I didn’t realize I was a person who struggled with change until I became a parent. I enter each new phase with nostalgia in one hand and pushing back with the other.
Sometimes I miss the little years and earlier bedtimes. This current exhaustion differs from those sleep-deprived nights, and sometimes I prefer the latter.
The stakes feel higher. I struggled when our oldest started high school last year. There is a nagging weight the closer we get to launching him.
Questions linger. Have I been doing this whole parenting gig, right? There are things I wish I’d done differently, yet I’m trying to be intentional with the time I still have today.
It often feels like I’m fighting a losing battle. Life gets busier the older the kids get, and I understand just how fleeting time is.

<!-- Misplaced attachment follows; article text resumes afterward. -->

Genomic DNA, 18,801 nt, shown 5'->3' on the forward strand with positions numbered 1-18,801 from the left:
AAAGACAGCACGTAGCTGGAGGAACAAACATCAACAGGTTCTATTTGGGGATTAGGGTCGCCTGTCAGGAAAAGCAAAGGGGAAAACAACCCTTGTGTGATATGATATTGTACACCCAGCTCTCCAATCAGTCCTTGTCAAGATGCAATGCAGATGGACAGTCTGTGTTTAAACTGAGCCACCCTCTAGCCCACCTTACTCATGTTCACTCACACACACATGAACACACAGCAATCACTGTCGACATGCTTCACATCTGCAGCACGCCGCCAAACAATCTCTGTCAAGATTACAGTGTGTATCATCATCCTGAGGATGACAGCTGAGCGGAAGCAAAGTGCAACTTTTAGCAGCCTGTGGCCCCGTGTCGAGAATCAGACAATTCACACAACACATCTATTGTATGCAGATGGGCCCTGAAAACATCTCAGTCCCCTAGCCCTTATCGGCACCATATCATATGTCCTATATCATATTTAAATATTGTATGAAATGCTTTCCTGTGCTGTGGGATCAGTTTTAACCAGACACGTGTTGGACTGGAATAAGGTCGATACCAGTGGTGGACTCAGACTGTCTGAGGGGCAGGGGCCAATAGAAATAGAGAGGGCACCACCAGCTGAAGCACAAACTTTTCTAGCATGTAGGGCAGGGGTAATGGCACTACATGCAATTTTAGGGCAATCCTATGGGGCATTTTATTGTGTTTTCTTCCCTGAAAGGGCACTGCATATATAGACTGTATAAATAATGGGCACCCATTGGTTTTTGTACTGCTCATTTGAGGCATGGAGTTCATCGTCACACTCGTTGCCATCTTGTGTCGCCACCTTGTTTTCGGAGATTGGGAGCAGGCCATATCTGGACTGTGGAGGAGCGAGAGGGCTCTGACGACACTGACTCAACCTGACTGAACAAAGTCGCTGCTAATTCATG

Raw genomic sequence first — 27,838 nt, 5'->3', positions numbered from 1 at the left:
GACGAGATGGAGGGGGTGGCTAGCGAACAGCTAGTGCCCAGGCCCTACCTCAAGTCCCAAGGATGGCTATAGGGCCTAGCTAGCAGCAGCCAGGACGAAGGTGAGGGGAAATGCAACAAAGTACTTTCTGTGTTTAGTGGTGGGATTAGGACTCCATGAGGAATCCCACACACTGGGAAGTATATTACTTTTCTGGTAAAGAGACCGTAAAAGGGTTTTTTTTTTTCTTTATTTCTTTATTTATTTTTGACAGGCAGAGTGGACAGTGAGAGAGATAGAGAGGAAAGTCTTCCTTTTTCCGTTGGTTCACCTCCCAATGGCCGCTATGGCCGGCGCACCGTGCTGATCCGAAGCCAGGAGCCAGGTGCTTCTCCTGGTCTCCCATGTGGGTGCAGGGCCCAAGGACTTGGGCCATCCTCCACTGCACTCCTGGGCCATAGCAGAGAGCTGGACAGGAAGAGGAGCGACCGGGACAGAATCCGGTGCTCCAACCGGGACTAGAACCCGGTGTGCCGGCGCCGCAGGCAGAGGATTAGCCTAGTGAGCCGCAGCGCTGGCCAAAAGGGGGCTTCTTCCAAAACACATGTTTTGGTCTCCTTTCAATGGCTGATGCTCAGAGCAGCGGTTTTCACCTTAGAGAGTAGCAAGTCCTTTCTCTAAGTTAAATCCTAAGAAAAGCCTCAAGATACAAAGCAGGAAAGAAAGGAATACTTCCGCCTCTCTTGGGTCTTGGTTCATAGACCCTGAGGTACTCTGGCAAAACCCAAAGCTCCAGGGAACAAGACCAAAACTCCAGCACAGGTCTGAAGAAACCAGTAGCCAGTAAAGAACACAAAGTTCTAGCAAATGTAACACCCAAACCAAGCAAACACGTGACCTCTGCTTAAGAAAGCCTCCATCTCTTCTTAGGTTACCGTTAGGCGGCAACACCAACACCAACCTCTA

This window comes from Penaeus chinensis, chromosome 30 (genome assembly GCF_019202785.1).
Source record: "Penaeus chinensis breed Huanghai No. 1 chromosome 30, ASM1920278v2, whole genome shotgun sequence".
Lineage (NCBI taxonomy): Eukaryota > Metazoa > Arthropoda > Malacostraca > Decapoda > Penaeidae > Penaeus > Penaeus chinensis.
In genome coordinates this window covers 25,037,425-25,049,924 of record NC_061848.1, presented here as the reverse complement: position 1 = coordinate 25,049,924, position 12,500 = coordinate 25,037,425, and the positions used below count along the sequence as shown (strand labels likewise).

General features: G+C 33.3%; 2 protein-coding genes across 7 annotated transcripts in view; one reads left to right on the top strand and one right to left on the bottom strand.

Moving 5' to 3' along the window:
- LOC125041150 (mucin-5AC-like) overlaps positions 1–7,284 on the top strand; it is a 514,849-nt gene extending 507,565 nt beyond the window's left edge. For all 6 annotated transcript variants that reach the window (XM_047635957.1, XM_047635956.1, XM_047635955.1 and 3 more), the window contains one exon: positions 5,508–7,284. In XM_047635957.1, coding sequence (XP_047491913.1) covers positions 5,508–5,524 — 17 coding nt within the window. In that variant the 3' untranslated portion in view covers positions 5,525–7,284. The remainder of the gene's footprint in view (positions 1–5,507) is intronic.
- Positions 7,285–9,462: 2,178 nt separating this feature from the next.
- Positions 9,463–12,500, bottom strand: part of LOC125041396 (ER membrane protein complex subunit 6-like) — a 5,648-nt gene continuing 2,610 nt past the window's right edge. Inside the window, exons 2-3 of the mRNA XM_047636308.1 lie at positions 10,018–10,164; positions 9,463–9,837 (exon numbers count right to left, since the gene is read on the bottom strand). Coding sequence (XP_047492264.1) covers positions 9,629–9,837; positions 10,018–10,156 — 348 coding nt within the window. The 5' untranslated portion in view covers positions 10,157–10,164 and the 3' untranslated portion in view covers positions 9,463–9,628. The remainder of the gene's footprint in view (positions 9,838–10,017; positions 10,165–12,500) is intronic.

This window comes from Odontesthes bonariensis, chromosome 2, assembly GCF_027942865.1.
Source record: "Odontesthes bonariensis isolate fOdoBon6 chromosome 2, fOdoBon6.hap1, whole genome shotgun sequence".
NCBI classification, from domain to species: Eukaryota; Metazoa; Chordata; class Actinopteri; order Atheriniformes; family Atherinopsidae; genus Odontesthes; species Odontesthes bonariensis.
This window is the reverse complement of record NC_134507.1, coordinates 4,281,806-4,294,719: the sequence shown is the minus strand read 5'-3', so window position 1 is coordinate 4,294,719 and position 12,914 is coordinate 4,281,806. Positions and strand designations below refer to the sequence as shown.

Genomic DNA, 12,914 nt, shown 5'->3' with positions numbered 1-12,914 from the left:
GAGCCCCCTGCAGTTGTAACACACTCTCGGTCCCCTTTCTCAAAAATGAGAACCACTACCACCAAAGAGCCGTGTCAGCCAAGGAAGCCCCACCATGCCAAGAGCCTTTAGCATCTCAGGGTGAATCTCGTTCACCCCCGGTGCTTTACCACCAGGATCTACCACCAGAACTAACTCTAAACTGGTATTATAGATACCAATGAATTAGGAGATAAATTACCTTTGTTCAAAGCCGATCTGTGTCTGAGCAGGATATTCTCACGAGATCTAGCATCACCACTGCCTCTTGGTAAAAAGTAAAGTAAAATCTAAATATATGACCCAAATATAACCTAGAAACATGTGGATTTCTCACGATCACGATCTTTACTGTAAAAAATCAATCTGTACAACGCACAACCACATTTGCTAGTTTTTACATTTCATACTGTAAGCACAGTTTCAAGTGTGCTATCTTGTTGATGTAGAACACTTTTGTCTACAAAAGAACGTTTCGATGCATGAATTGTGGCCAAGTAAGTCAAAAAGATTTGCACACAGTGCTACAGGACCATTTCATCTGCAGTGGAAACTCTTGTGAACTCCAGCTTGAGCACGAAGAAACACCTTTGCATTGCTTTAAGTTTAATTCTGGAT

Recently I rearranged our living room at the request of my husband. When we moved into our house two years ago, I wanted something aesthetically pleasing. The open layout meant no seating directly parallel to the wall with the TV, and he’s been complaining about it ever since. So I took one for the team and moved the couches. The room feels smaller, but it’s been a gift.
The time when we are all at home together happens less and less these days, but when we are, the family seems to congregate in the living room a little more—filling the worn couches between walls that echo and silence all the same.
I think the reason it took me so long to move the furniture was the same reason I find myself struggling in each new season of motherhood. There is a stronghold, and I’m incapable of prying my fingers from it, fighting myself as much as others.
But time slips even through pried hands. So I move furniture, tweaking what’s needed as it does. Learning that all I can do is offer my loaves and fish. Giving it all to God, praying he multiplies all I couldn’t, all I lacked.